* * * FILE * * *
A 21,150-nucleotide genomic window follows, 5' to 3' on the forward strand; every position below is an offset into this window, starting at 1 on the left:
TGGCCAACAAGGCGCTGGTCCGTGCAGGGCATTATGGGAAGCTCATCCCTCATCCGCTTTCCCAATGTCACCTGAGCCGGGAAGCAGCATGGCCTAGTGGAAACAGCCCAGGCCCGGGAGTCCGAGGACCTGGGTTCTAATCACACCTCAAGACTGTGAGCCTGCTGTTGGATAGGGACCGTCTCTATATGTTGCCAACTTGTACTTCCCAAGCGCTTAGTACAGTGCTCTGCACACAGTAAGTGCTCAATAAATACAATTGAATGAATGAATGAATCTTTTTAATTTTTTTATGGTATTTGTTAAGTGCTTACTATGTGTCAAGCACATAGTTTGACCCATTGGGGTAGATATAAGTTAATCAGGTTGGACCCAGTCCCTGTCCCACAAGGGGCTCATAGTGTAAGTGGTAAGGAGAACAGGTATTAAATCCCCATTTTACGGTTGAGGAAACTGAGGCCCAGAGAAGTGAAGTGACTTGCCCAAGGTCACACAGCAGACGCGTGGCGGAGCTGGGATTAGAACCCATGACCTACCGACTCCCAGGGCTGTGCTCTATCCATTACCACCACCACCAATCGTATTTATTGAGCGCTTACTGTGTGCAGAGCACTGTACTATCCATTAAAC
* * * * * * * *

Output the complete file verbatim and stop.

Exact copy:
A 21,150-nucleotide genomic window follows, 5' to 3' on the forward strand; every position below is an offset into this window, starting at 1 on the left:
TGGCCAACAAGGCGCTGGTCCGTGCAGGGCATTATGGGAAGCTCATCCCTCATCCGCTTTCCCAATGTCACCTGAGCCGGGAAGCAGCATGGCCTAGTGGAAACAGCCCAGGCCCGGGAGTCCGAGGACCTGGGTTCTAATCACACCTCAAGACTGTGAGCCTGCTGTTGGATAGGGACCGTCTCTATATGTTGCCAACTTGTACTTCCCAAGCGCTTAGTACAGTGCTCTGCACACAGTAAGTGCTCAATAAATACAATTGAATGAATGAATGAATCTTTTTAATTTTTTTATGGTATTTGTTAAGTGCTTACTATGTGTCAAGCACATAGTTTGACCCATTGGGGTAGATATAAGTTAATCAGGTTGGACCCAGTCCCTGTCCCACAAGGGGCTCATAGTGTAAGTGGTAAGGAGAACAGGTATTAAATCCCCATTTTACGGTTGAGGAAACTGAGGCCCAGAGAAGTGAAGTGACTTGCCCAAGGTCACACAGCAGACGCGTGGCGGAGCTGGGATTAGAACCCATGACCTACCGACTCCCAGGGCTGTGCTCTATCCATTACCACCACCACCAATCGTATTTATTGAGCGCTTACTGTGTGCAGAGCACTGTACTATCCATTAAAC